Typical tactics include the following:

  1. Flooding the offer side of the board – Ultimately the price of a stock is found at the balance point where supply (offer) and demand (bid) for the shares find equilibrium. This equation happens every day for every stock traded. On days when more people want to buy than want to sell, the price goes up, and, conversely, when shares offered for sale exceed the demand, the price goes down.

The shorts manipulate the laws of supply and demand by flooding the offer side with counterfeit shares. They will do what has been called a short down ladder. It works as follows: Short A will sell a counterfeit share at $10. Short B will purchase that counterfeit share covering a previously open position. Short B will then offer a short (counterfeit) share at $9. Short A will hit that offer, or short B will come down and hit Short A’s $9 bid. Short A buys the share for $9, covering his open $10 short and booking a $1 profit.

 By repeating this process the shorts can put the stock price in a downward spiral. If there happens to be significant long buying, then the shorts draw from their reserve of “strategic fails-to-deliver” and flood the market with an avalanche of counterfeit shares that overwhelm the buy side demand. Attack days routinely see eighty percent or more of the shares offered for sale as counterfeit. Company news days are frequently attack days since the news will “mask” the extraordinarily high volume. It doesn’t matter whether it is good news or bad news.

Flooding the market with shares requires foot soldiers to swamp the market with counterfeit shares. An offshore hedge fund devised a remarkably effective incentive program to motivate traders at certain broker-dealers. Each trader was given a debit card to a bank account that only he could access. The trader’s performance was tallied, and, based upon the number of shares moved and the other “success” parameters; the hedge fund would wire money into the bank account daily. At the end of each day, the traders went to an ATM and drew out their bribes. Instant gratification.

Global Links Corporation is an example of how wholesale counterfeiting of shares will decimate a company’s stock price. Global Links is a company that provides computer services to the real estate industry. By early 2005, their stock price had dropped to a fraction of a cent. At that point, an investor, Robert Simpson, purchased 100%+ of Global Links’ 1,158,064 issued and outstanding shares. He immediately took delivery of his shares and filed the appropriate forms with the SEC, disclosing he owned all of the company’s stock. His total investment was $5205. The share price was $.00434. The day after he acquired all of the company’s shares, the volume on the over-the-counter market was 37 million shares. The following day saw 22 million shares change hands – all without Simpson trading a single share. It is possible that the SEC has been conducting a secret investigation, but that would be difficult without the company’s involvement. It is more likely the SEC has not done anything about this fraud.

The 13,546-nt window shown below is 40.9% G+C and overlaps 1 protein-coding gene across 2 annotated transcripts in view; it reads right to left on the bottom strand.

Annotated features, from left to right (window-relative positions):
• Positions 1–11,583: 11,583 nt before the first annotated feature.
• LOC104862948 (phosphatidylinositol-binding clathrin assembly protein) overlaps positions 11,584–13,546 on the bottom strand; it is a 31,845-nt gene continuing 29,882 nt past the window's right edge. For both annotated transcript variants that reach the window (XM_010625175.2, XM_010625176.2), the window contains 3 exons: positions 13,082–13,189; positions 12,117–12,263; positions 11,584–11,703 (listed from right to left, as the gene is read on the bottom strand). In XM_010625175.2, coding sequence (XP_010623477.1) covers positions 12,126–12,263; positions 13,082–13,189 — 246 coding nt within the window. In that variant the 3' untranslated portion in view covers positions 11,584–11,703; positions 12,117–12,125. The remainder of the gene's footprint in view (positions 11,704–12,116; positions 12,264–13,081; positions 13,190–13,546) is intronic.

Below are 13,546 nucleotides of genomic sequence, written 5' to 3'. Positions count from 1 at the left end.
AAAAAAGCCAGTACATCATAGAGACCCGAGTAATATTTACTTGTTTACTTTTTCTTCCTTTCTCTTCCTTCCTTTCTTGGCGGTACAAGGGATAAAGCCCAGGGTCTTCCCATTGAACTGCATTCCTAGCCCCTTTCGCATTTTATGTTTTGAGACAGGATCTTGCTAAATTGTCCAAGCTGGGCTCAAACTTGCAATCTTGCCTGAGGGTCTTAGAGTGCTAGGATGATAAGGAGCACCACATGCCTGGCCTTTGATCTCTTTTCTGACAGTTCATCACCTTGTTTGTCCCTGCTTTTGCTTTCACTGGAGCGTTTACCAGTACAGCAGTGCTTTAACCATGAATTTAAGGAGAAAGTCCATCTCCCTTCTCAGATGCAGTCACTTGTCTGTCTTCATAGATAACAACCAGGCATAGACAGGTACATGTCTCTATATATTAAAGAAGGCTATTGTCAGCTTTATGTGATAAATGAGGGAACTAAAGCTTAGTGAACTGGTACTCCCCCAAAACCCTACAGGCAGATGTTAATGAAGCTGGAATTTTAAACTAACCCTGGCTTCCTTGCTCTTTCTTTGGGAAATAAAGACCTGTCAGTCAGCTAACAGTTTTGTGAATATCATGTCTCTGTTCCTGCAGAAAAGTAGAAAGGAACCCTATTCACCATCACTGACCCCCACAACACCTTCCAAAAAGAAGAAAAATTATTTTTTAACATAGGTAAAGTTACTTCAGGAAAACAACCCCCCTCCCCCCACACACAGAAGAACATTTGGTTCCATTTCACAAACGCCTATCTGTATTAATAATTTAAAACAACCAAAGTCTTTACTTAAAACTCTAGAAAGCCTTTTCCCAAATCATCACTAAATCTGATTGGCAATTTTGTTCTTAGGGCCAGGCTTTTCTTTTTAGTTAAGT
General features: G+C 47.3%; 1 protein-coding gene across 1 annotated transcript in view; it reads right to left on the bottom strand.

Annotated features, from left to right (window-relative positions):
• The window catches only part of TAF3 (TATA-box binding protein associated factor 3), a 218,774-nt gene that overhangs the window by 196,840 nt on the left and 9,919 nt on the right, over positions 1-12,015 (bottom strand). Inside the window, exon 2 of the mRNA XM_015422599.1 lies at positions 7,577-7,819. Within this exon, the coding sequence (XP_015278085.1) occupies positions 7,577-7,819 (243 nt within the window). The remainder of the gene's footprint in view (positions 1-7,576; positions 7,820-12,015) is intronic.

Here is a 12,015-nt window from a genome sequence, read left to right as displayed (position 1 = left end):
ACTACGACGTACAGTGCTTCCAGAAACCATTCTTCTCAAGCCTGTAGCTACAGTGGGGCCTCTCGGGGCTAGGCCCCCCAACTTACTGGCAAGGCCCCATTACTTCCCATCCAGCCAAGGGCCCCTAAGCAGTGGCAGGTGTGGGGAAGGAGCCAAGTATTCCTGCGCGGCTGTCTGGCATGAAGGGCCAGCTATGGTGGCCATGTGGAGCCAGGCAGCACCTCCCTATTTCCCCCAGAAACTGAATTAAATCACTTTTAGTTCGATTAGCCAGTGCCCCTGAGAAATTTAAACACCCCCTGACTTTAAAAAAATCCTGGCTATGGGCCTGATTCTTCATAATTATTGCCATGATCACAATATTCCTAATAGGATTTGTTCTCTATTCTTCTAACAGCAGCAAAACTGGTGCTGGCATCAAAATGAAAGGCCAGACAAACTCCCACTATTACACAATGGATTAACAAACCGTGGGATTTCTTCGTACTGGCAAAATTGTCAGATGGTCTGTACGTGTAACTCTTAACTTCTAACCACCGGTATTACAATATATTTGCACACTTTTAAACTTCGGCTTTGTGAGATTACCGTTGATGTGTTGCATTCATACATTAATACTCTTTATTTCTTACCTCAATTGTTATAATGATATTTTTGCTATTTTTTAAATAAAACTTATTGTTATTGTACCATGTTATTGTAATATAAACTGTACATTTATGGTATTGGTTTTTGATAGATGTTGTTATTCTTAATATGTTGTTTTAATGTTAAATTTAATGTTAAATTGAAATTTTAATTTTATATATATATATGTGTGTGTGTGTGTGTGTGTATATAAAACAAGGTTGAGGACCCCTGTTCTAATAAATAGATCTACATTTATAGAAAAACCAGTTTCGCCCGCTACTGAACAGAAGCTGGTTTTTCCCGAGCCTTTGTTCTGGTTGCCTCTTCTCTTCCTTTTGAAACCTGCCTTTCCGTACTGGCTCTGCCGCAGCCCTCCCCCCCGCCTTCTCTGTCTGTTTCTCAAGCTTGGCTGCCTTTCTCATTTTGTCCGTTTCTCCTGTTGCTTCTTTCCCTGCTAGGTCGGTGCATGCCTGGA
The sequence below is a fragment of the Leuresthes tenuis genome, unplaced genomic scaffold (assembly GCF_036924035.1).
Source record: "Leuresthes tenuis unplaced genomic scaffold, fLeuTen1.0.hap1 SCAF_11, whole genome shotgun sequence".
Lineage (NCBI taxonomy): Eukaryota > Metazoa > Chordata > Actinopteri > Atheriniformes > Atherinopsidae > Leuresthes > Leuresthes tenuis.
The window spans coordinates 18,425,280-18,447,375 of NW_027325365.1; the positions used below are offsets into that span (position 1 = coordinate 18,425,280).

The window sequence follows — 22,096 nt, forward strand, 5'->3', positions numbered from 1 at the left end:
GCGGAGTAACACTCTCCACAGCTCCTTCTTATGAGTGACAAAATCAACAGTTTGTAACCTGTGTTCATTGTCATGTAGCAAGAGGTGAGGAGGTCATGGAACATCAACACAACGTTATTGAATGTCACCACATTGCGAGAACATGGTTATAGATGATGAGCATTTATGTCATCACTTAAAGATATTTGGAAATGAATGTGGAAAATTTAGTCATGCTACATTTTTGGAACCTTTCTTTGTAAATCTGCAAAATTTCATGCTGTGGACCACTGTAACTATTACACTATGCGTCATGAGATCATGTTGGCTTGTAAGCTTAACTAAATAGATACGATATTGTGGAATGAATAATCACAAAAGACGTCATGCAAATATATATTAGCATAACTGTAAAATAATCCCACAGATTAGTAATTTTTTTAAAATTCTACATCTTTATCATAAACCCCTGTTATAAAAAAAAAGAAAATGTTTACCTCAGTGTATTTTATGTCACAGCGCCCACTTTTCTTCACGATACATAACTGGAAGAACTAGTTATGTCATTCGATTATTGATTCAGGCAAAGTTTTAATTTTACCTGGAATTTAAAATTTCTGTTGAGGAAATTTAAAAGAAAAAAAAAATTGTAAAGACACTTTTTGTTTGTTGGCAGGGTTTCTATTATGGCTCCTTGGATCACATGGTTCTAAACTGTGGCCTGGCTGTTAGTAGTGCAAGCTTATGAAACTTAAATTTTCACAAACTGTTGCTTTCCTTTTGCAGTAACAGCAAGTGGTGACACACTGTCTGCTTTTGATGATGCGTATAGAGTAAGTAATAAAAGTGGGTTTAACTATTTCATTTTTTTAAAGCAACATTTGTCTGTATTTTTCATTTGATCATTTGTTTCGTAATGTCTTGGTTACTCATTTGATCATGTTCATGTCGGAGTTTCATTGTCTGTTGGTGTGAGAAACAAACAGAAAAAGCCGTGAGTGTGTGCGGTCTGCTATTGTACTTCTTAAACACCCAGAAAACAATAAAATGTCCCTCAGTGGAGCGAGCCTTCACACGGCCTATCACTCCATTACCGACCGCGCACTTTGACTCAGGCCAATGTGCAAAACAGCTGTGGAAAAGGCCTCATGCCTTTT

Massive counterfeiting can drive the stock price down in a matter of hours on extremely high volume. This is called “crashing” the stock and a successful “crash” is a one-day drop of twenty percent or a thirty-five percent drop in a week. In order to make the crash “stick” or make it more effective, it is done concurrently with all or most of the following: (see Appendix E for more on Crashing The Stock).

  1. Media assault – The shorts, in order to realize their profit, must ultimately put the victim into bankruptcy or obtain shares at a price much cheaper than what they shorted at. These shares come from the investing public who panics and sells into the manipulation. Panic is induced with assistance from the financial media.

The shorts have “friendly” reporters with the Dow Jones News Agency, the Wall

Street Journal, Barrons, the New York Times, Gannett Publications (USA Today and the Arizona Republic), CNBC, and others. The common thread: A number of the “friendly” reporters worked for The Street.com, an Internet advisory service that short hedge-fund managers David Rocker and Jim Cramer owned. This alumni association supported the short attack by producing slanted, libelous, innuendo-laden stories that disparaged the company, as it was being crashed.